Jean-Paul Guerlain 1994, new version 2014
[pə'ti gɛrlɛ̃]
Family: floral, musky
Notes: anise, citrus leaf, orange blossom, honey, pistachio, mimosa, white musk
Mimosa honey
Period: The searching years

Although perfume, with all its seducing and romantic aspects, is intrinsically an adult matter, Guerlain loyalists would in truth love to smell a trace of the Guerlinade on their children's cool skin. In 1994, long before the Aqua Allegorias' easy garden compositions, Jean-Paul Guerlain, now a grandfather, got the idea of making a Guerlain fragrance for children — or for the inner child of grownups. To make the composition, aptly named Petit Guerlain, he got help from perfumer Olivia Giacobetti who before then had shown an excellent capability to arrange fresh and soft floral notes in a way that smelled both detailed, angelically clear, and anything but banal. In Petit Guerlain, the citrus top was gentle and quiet and dissolved in a cool, almost soapy freshness of lavender, camomile and violet leaf. The fragrance was from then on dominated by honeyed and sunny mimosa, here a hundred times more composed than in Champs-Elysées two years later, before it ended in a stripped-down Guerlinade of rose, jasmine, tonka bean and a bit of vanilla. Just as the Guerlains in general are not gender-specific, Petit Guerlain wasn't necessarily for kids only either. If anything, it smelled like innocence, a powder-free Après l'Ondée, or a sort of olfactive transcription of The Little Prince. It's no longer produced but when it appeared, it came in both an oil-based "Eau de Senteur" version and an Eau de Toilette with only thirty percent alcohol to prevent drying of fragile young skin.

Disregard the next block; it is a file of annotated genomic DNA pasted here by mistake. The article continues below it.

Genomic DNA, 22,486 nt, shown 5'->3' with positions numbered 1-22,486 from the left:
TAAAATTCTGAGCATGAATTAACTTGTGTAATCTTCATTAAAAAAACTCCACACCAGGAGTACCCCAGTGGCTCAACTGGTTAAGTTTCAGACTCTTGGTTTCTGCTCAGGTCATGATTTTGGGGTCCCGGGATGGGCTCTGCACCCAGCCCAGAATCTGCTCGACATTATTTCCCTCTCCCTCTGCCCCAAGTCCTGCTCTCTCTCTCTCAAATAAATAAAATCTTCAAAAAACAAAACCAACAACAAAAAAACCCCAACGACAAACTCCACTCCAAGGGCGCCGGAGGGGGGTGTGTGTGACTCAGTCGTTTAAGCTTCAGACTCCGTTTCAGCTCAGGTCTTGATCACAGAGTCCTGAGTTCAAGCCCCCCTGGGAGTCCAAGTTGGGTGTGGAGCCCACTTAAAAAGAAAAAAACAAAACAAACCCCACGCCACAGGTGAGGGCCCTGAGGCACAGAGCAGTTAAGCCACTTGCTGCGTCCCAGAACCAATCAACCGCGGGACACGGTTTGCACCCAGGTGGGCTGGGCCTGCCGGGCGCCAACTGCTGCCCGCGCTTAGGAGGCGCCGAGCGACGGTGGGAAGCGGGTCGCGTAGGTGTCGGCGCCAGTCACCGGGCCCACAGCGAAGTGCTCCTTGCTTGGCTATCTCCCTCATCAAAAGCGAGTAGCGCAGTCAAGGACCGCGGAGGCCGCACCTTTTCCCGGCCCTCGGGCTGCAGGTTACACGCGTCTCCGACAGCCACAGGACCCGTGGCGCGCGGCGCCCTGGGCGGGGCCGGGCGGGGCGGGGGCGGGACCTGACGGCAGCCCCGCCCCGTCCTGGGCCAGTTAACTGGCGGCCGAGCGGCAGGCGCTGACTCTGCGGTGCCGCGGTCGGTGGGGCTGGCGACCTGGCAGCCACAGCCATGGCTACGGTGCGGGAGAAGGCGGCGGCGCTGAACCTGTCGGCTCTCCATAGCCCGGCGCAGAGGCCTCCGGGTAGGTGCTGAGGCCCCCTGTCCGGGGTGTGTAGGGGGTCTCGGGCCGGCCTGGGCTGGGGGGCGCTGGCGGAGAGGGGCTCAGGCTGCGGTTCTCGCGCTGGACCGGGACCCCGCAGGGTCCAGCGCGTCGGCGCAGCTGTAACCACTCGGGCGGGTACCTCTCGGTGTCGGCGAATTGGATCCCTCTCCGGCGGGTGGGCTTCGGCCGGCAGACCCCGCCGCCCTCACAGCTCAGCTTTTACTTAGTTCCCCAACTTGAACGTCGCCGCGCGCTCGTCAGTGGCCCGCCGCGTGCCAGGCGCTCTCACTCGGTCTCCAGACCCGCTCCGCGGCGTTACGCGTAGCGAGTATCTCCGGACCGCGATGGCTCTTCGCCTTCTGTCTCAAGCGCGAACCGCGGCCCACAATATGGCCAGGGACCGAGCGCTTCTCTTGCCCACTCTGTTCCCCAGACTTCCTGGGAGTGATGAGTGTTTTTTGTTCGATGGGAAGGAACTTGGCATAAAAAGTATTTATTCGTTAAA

In 2014, Guerlain decided that it was about time to take up Petit Guerlain again. However, since 1994, a long list of restrictions on the use of raw materials has been legislated, especially in cosmetic products for children, hence Thierry Wasser was forced to remake Petit Guerlain without any use of the allergenic essential oils that the original contained. He could still work it around mimosa absolute, though. The major challenge was to maintain the cologne-like freshness without using citrus and lavender, but Thierry Wasser managed do it with green and anisic top notes. The opening effect of the new Petit Guerlain retains the tender and charming spirit of the first one, but less soapy, sweeter, muskier, and with more of the feel of a real Guerlain perfume. We sense the Wasser touch: orange blossom, lots of white musk, and a pistachio-almond accord whose cuddly effect is accentuated by honeyed and slightly woody notes. Like so many Guerlains, the new Petit Guerlain is quite addictive with its sweet musky drydown (which was not present in the 1994 version), and there’s no reason that an adult couldn’t use Petit Guerlain as a pleasant unisex fragrance.

The original Petit Guerlain bottle adorably emulated the pastel colours and basic geometric shapes of children's playthings, the bottle's lid referencing a toy ball. Later, the Eau de Toilette became housed in the more mature-looking bee atomizer. The 2014 version first came as an exclusive edition in the 250 ml bee bottle, with the choice of a light blue or pink label as well as neck strings to match the label's colour, but now comes in the more accessible bee atomizer as well.

  We love: the new version

  Tender gourmand

  Guerlinade Light

Some images courtesy of

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